In the case of the Batman character and its portrayal on film, I think it comes down to one key point at the present moment. The current cinematic landscape has recently become over-saturated with the character–and not just Batman, Spider-man and Superman as well. Many actors have played those roles on film. There have been SO many versions, sequels and “reboots” that I think as an audience, we’re getting a little sick of the same thing over and over. Unlike the theater, where people are used to seeing different actors play the same roles in various productions, film forever encapsulates a particular character. This might make it hard for an audience to believe several different actors playing the same character. It’s been done time and time again, and it’s not all bad;  it does beg the question as to whether or not so many adaptations are needed so soon after each other. Granted, they are money-makers, but I think we are sacrificing quality of the work for quantity of sales and box-office. But who knows? Batffleck’s portrayal might be the best one yet. We’ll just have to wait and see. For now, he’s just an actor wearing a costume.  Oh, Did you see those biceps? Good work Ben Affleck. Good work.

 

#BostonStrong: Why This New York Transplant Will Always Be a Boston Gal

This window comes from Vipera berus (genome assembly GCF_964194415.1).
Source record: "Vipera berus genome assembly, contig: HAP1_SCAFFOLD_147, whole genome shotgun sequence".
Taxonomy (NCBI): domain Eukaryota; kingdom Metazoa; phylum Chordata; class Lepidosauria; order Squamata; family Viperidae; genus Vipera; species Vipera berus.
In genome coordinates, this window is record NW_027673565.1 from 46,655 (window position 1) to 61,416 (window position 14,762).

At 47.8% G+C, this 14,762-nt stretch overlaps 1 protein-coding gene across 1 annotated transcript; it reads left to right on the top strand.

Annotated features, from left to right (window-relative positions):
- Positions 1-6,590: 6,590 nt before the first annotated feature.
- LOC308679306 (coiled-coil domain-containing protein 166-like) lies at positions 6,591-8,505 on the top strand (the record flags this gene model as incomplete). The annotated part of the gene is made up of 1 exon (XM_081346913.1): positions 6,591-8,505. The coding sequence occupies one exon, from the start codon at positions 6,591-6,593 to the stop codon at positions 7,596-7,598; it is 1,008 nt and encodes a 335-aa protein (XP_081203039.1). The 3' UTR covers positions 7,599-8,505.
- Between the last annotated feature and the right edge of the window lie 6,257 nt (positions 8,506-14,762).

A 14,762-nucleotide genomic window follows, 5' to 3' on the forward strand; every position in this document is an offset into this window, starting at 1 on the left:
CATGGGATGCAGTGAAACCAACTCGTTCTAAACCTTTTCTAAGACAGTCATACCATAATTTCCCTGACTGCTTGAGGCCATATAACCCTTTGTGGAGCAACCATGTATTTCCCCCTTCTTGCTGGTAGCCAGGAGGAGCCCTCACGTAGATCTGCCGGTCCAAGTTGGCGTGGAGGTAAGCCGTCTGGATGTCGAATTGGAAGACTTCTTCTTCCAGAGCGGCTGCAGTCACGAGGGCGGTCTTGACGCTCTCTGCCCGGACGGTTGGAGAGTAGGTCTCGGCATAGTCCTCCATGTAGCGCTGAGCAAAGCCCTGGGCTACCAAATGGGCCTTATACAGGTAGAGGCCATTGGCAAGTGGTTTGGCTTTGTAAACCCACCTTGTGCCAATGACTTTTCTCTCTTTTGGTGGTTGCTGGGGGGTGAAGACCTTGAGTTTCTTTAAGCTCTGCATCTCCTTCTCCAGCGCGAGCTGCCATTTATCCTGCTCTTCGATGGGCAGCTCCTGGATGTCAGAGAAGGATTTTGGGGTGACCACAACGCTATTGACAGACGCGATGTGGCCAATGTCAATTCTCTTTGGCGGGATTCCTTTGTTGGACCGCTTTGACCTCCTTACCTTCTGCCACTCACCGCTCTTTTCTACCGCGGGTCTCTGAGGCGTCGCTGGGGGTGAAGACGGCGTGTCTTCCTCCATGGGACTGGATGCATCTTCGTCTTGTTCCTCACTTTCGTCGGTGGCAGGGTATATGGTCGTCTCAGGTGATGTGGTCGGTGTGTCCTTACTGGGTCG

Hollywood loves Boston. 2007’s Best Picture winner was The Departed, after all. The cops were tough and didn’t take any crap from anybody.  During this past week, I have been visiting my parents in the Boston in suburb which I grew up. Never in a million years would I have thought that two bombings, 4 deaths, nearly 200 injuries, and massive manhunt would happen over the course of the week. It’s only a matter of time before Person of Interest, CSI, or even Boston native, Ben Affleck, condense these events into some sort of Hollywood epic.

However, there is a time and a place for everything. Honestly, it’s going to take time for healing to happen; both for the victims who lost their limbs and those who witnessed the horrific events. Even when we were stuck in our homes yesterday, with our eyes glued to various local news stations, it seemed like an out-of-body experience. It was as if we were watching something unfold as part of movies like this year’s Argo, or Ben Affleck’s other directorial effort, The Town. In fact, having SWAT teams and police officers go door to door in Watertown seemed as if it could have only been written by someone in Hollywood. It was as if Ed Harris’ character from The Truman Show were real and someone behind the scenes was calling the shots.

As we digest the past few days, and go forward into the next few weeks and months, we have to remember that this was in fact, real. Real lives were lost, real people became heroes. That’s one thing that Hollywood can’t duplicate. They will never be able to recreate the spirit of Boston residents, the sheer panic that we felt when it was happening, or the relief that we felt when it was all over . Some situations are best left alone and not tampered with by Hollywood. Allow us time to heal, grieve and yes, even be wicked pissed off that these horrific events have happened on our home turf. I may have moved to New York City six years ago, but my heart and my family are all in Boston. I will ALWAYS be a Boston gal. ALWAYS.  BOSTON STRONG FOREVER.